A lot of the science we were communicating in The Planets was cutting edge.
A story that we had extensive talks about but decided not to include was that the late heavy bombardment of Mars resulted in the turning off of the Martian magnetosphere.
CG Illustration of the Late Heavy Bombardment. Credit: The Planets, BBC
This is thought to have effectively caused Mars to die. Though this would have made a brilliant story, it couldn’t stand up to the scientific rigor.
This is a novel research area and although there is some science in that direction, we couldn’t push it too far as it is not watertight.
What was your inspiration behind the iconic opening sequence?
Inspiration can come from the most unlikely of places. I was watching Coco, the Pixar film, and when I saw the opening scene it really caught my imagination.
Wanting to avoid stereotypical ways to open a documentary we sought to show the audience from the start that this was not a typical documentary, it was an immersive drama.
Part of the opening sequence of The Planets. We view the planets through the eyes of the spacecraft that visited them. Credit: The Planets, BBC
Rob Harvey Q&A
Rob Harvey, VHX Supervisor, The Planets. Lola Post Production
How easy was it to work with scientists when producing the graphics?
It all worked really well. We had the Open University sitting in the background with the BBC acting as a barrier, getting the feedback from the scientists and then relaying it back to the graphics team.
This way the feedback was slightly filtered and didn’t tread all over the creative aspect of the show.
Was the end product well received by the scientists involved?
The feedback was all really positive; they liked how their research was conveyed.
A lot of the time they are looking at dry graphs and blurry images, so when they see it brought into focus and sharp they get really excited.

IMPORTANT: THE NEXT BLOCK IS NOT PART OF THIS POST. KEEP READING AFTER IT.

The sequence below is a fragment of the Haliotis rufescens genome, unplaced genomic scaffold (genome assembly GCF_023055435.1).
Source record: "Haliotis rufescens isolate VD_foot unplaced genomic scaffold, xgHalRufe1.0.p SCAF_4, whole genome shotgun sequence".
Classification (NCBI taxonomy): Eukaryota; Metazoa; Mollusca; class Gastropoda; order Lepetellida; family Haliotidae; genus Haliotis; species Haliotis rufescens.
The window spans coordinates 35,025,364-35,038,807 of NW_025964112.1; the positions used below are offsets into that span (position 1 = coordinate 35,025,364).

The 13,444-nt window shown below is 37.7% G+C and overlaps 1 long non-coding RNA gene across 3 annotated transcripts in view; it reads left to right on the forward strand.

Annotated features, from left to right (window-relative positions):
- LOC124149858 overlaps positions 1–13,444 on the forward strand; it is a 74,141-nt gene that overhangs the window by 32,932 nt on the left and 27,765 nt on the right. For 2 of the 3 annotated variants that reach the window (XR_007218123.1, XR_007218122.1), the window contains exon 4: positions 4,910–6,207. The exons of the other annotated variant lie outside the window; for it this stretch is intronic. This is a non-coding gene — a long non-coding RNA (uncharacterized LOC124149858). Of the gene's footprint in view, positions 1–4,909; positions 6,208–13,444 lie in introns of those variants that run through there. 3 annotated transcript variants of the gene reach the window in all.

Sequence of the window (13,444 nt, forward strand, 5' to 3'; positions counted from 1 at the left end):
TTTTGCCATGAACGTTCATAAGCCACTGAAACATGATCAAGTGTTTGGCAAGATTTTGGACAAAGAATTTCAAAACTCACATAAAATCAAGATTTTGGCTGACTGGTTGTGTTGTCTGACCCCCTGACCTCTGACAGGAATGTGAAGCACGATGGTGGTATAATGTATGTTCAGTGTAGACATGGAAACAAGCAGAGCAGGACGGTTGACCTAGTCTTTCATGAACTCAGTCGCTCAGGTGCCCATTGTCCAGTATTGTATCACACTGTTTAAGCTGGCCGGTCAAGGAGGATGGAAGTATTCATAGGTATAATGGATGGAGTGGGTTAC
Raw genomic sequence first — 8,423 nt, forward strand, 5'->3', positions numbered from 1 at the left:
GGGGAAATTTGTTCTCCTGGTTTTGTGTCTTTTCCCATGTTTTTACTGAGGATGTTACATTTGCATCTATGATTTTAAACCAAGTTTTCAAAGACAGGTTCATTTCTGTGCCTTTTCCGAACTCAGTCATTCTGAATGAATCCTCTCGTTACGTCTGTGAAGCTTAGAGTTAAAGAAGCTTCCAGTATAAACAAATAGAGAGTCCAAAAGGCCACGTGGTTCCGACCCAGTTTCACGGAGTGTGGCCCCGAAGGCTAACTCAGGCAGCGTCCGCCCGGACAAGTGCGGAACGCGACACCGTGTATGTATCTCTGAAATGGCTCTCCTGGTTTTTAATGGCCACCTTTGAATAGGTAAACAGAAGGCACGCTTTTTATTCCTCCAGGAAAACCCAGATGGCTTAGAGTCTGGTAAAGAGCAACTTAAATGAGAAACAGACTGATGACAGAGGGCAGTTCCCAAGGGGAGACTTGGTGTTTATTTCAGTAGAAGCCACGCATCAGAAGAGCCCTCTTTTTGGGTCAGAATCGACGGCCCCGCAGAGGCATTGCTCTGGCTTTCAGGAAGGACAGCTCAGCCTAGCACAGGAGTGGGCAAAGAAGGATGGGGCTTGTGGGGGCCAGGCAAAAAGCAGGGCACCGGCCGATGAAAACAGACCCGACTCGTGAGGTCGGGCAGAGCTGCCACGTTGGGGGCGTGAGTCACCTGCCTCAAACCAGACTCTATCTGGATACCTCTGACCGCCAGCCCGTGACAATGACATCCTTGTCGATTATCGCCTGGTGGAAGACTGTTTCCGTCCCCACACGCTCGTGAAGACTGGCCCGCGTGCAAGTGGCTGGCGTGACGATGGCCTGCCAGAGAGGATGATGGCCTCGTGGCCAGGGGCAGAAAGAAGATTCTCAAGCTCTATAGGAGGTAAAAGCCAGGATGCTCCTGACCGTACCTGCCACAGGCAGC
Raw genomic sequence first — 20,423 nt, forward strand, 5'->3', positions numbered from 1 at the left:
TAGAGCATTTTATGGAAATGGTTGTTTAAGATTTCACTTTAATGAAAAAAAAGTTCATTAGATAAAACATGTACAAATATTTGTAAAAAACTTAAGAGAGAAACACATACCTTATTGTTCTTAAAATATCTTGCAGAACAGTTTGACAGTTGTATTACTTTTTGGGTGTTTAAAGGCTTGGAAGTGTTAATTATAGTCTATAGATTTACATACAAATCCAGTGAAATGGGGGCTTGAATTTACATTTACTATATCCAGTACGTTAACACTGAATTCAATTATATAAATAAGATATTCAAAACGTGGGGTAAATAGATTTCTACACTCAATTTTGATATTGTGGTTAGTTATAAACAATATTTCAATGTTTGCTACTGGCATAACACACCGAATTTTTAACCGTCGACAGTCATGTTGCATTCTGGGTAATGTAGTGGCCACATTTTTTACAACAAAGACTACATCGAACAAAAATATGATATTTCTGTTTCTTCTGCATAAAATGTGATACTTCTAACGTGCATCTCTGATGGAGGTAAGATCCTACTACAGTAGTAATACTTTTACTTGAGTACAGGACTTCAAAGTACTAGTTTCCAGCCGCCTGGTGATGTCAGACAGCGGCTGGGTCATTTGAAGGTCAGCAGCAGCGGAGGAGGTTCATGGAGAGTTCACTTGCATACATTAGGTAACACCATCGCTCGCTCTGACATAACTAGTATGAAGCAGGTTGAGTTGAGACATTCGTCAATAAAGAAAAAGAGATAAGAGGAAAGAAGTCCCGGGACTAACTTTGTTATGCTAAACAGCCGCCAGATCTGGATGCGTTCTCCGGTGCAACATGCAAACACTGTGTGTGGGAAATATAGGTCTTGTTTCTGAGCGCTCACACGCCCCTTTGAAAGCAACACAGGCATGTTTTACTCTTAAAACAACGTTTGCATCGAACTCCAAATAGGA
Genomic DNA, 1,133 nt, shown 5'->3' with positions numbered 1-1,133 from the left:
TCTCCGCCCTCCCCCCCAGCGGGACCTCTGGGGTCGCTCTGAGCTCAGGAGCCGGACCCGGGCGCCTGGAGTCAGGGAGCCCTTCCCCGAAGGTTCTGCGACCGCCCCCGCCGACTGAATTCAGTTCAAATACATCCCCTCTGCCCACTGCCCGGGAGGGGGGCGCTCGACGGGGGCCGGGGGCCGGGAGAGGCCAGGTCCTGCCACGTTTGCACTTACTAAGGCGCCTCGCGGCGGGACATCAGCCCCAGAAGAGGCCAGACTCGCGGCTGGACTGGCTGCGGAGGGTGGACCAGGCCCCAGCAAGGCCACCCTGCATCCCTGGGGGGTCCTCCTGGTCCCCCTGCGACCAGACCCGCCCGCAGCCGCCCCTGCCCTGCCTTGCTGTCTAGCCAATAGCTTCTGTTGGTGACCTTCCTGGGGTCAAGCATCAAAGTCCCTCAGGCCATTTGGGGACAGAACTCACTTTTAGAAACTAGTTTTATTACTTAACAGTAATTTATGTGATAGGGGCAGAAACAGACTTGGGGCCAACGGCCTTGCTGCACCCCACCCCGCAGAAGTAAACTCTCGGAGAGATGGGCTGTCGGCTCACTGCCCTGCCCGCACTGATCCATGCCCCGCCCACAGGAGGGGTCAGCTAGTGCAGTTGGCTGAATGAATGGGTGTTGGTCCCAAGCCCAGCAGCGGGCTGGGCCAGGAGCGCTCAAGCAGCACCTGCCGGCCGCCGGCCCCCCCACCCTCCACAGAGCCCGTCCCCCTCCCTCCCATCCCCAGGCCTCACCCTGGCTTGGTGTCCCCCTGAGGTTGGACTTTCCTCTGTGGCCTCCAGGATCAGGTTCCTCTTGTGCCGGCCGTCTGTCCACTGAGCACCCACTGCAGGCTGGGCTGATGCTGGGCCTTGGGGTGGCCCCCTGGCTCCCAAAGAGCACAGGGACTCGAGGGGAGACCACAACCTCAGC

I wasn’t sure where real life ended and graphics began, was this deliberate?
Yes. We wanted to blur the lines between real images and graphics in order to keep you in the moment.
CG illustration of Juno flying over a composite image of Jupiter. The blending of real images and CG keeps us in the moment. Credit: The Planets, BBC
Were all the graphics computer generated?
No, not all. Due to the high cost in both computer power and money, a lot of the graphics were filmed with a camera rather than computer generated.
We would take a scene, then pick an element of the scene that captures what we are trying to convey, then we simply went to the studio and experimented.
Filming different elements then layering them all up is like painting with film, gradually making an image.
Can you give us some examples?
Take Venus. The scene of the liquid hitting the hot surface of Venus was actually liquid nitrogen hitting a camping hot plate in slow motion.
This scene was actually just cut straight into the programme raw.
Rain hitting the surface of Venus, as imagined in The Planets. The rain is created by pouring liquid nitrogen on a camping hot plate. Credit: The Planets, BBC
Another example are the giant electrical storms we pass through as we head down to Saturn’s core.
These are produced with liquid nitrogen and single use flashbulbs.
Creating Saturn’s storms using liquid nitrogen and flashbulbs. Credit: The Planets DVD, BBC